Tiresome about the buried pipes in the basement -- but hardly unique. Since vents and traps and the like need to have access from time to time one would think... but... oh well. Do you have any idea how the pipes run? Are the pipes near the boiler still accessible? Some one pipe steam systems have the main/dry return/whatever run back to the boiler, and one can put vents there.
    Br. Jamie, osb
    Building superintendent/caretaker, 7200 sq. ft. historic house museum with dependencies in New England
  • JUGHNE
    JUGHNE Member Posts: 8,962
    Does your gauge show any pressure?
    Your pressure control looks good, but if the pigtail is partially plugged it could be allowing higher pressure. Original gauges can be very unreliable.
  • coolfx35
    coolfx35 Member Posts: 70
    edited April 2020
    this boiler is 2 years old, very unlikely pigtail is clogged. I am thinking to get service next season.
  • coolfx35
    coolfx35 Member Posts: 70
    also, quick question, do you think I need to drain the dirty water once a week? my plumber said i need to drain the dirty water, then refill slowly, it's connected to hot water from the water heater.

    but i heard different things. would like to hear from more experts.
  • Jamie Hall
    Jamie Hall Member Posts: 17,121
    What type of low water cutoff do you have? Float type cutoffs such as the McDonell Miller 67, should be blown down once in a while at the cutoff -- there's a valve on them for just that purpose. Once a week? Maybe. Once a month, yeah, probably.

    Otherwise there is no need to drain a boiler except possibly once sometime during the off season. And even then maybe not.

    If you do drain the boiler -- which isn't needed -- refill it slowly and with the boiler dead cold, then fire the boiler to full steaming to drive the air out of the water. The air in the water is what kills boilers faster than anything else.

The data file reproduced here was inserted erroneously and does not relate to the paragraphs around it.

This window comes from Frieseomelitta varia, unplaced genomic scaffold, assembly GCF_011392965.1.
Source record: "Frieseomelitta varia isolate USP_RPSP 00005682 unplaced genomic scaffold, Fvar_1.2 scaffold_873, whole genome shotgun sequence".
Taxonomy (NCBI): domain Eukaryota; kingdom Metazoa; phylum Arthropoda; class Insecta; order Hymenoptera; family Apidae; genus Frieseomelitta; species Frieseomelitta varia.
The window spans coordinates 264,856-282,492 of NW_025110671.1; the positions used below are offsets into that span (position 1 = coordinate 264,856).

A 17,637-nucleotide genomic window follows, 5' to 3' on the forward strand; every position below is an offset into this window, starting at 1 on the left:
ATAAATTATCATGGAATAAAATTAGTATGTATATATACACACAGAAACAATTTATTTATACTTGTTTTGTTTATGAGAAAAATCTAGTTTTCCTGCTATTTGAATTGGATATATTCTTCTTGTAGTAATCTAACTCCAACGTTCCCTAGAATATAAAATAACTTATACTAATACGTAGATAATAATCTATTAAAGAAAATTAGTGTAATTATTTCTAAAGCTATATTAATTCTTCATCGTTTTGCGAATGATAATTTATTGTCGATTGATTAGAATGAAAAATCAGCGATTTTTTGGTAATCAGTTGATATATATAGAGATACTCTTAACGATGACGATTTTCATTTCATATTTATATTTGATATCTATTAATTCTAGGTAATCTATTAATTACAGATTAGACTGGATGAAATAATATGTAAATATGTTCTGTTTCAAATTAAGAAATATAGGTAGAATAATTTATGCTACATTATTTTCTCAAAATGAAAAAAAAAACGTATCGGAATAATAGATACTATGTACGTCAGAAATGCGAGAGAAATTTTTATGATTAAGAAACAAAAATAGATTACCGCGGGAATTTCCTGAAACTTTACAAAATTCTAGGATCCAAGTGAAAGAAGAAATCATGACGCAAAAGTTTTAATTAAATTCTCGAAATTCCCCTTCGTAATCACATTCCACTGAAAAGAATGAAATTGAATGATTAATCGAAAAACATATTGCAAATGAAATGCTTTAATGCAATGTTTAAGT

If you don't have a float type low water cutoff, your boiler should need no more than a gallon a month, if that.
    Br. Jamie, osb
    Building superintendent/caretaker, 7200 sq. ft. historic house museum with dependencies in New England
  • coolfx35
    coolfx35 Member Posts: 70
    edited April 2020


    Awesome, thank you. I had 2 plumbers both told me to drain water once a week or so, but i heard about fresh water oxygen kills cast iron, so I am definitely follow your advice. my last boiler lasted 12 years, I think part of the reason was new water was added constantly..

    If I don't drain, I need to refill once every 2 weeks. so it does take about one gallon of water per month.

    Do you recommend putting chemicals to make the boiler last?

  • coolfx35
    coolfx35 Member Posts: 70


    Back to the bubbling sound on the radiator, this morning, one side was really hot, and the side with the air vent is still cold, and I can still hear some air coming out from the air vent... What could that cause by?
  • Jamie Hall
    Jamie Hall Member Posts: 17,121
    "Do you recommend putting chemicals to make the boiler last? "

    No, not as a general rule. Some people like to put in a small amount of Rectorseal SteamMaster -- less than half of what the bottle suggests -- if the pH is too low. But... unless your water chemistry is evil, and you are getting steaming problems... no, I don't recommend chemicals. More trouble than they are worth, in my opinion.
    Br. Jamie, osb
    Building superintendent/caretaker, 7200 sq. ft. historic house museum with dependencies in New England